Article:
This is something I’ve been working on for ~1.5 years and something diligent scientists have been working toward for 20+ years.
This episode features a recording of the press conference announcing the launch of the world’s largest psychedelic research center and the U.S.’s first psychedelic research center -- The Center for Psychedelic and Consciousness Research at Johns Hopkins Medicine. Among other things, they will be investigating the effectiveness of psychedelics as a new therapy for opioid addiction, Alzheimer's disease, post-traumatic stress disorder (PTSD), post-treatment Lyme disease syndrome (formerly known as chronic Lyme disease), anorexia nervosa and alcohol use in people with major depression. The researchers hope to create precision medicine treatments tailored to individual patients’ specific needs.
I couldn’t be happier, and it wouldn’t have happened without generous support from Steven and Alexandra Cohen (@cohengive), Matt Mullenweg (@photomatt), Blake Mycoskie (@blakemycoskie), and Craig Nerenberg. Many thanks also to Benedict Carey of the New York Times (@bencareynyt) for investigating and reporting on this from multiple perspectives, as he’s done for many years.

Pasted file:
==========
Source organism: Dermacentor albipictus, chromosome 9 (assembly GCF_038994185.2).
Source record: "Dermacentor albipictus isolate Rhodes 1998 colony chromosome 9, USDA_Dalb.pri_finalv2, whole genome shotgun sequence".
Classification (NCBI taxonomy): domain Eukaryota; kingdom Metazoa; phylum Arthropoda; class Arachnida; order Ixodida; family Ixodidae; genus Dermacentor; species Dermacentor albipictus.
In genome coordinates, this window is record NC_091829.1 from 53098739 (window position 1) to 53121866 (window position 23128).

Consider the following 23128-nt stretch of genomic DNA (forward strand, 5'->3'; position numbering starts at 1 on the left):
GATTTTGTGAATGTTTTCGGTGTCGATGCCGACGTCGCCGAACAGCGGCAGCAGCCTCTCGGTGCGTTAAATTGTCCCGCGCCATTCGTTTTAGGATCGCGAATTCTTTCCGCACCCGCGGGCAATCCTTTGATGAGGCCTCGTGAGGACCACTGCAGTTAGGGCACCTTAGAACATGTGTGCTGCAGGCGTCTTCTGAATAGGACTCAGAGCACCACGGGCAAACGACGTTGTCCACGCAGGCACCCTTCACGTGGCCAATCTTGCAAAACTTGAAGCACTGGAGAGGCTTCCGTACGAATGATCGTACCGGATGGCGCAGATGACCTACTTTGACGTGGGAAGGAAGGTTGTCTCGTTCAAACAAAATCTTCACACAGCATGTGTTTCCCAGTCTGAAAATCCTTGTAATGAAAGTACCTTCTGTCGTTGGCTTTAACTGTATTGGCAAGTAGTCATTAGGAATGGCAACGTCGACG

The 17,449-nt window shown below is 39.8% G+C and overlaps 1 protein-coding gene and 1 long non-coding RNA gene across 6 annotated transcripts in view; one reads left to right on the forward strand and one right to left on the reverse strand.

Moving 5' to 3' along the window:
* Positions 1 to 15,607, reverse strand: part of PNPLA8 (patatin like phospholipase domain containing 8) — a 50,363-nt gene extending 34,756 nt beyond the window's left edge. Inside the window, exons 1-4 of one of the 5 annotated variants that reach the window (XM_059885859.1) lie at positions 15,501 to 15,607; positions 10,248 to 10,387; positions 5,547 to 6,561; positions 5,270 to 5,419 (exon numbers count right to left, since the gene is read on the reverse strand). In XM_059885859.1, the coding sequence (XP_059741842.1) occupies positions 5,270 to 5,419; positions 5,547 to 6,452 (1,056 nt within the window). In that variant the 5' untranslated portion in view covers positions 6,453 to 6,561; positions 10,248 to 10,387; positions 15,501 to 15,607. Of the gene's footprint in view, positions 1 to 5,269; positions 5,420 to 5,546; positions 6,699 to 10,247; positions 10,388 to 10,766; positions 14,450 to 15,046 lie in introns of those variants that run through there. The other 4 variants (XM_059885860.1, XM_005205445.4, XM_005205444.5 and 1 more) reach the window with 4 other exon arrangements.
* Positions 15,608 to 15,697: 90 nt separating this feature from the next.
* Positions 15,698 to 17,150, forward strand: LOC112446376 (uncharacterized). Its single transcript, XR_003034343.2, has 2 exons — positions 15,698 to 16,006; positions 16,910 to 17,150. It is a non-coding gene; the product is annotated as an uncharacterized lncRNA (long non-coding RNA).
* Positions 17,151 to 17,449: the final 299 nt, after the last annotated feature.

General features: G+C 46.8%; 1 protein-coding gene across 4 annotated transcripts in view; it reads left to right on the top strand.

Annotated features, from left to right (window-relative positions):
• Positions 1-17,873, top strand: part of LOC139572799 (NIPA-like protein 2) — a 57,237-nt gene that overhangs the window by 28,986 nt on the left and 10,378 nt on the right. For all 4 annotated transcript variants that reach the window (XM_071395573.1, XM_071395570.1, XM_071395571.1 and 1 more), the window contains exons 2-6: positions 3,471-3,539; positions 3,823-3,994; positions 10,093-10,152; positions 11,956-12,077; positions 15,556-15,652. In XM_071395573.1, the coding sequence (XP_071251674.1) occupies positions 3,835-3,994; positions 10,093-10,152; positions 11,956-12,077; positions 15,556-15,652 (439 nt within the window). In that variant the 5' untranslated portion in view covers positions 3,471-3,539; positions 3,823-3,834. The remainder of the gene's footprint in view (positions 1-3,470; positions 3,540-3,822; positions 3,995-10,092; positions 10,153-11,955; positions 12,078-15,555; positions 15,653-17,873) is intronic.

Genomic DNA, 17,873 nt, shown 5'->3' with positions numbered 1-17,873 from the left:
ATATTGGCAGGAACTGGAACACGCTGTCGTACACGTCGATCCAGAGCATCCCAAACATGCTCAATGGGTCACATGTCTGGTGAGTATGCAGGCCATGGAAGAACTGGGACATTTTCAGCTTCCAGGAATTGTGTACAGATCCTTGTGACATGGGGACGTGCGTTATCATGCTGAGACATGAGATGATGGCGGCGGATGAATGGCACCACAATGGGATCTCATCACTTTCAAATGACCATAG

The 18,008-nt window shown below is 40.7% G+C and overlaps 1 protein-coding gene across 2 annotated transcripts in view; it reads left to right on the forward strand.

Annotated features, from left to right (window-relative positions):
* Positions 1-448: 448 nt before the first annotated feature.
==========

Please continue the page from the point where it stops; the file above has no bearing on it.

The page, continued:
As some of you know, I shifted most of my focus from startup investing to this field in 2015, and it’s incredibly important to me that this watershed announcement helps to catalyze more studies, more ambitious centers, more scientists entering the field, and more philanthropists and sources of funding taking a close look at psychedelic science. To that end, it’s critical that more people realize there is much more reputational upside than reputational risk in supporting this work in 2019 and beyond. To broadcast this as widely as possible, I have one offer and one sincere ask:
On this press conference, I am joined by Roland Griffiths, Ph.D., who initiated the psilocybin research program at Johns Hopkins almost 20 years ago, leading the first studies investigating the effects of its use by healthy volunteers. His pioneering work led to the consideration of psilocybin as a therapy for serious health conditions. Griffiths recruited and trained the center faculty in psychedelic research as well.
Also participating is Matthew Johnson, Ph.D., associate professor of psychiatry and behavioral science, who has expertise in drug addictions and behavioral economic decision-making, and has conducted psychedelic research at Johns Hopkins since 2004 (with well over 100 publications). He has led studies that show psilocybin can treat nicotine addiction. Johnson will lead two new clinical trials and will be associate director of the new center.
The conference was moderated by Audrey Huang, Ph.D., a media relations director at Johns Hopkins.
Johns Hopkins Opens New Center for Psychedelic Research (New York Times)
Tim Ferriss, the Man Who Put His Money Behind Psychedelic Medicine (New York Times)
Center for Psychedelic and Consciousness Research (Official website)
Johns Hopkins Launches Center For Psychedelic Research (Johns Hopkins Newsroom)
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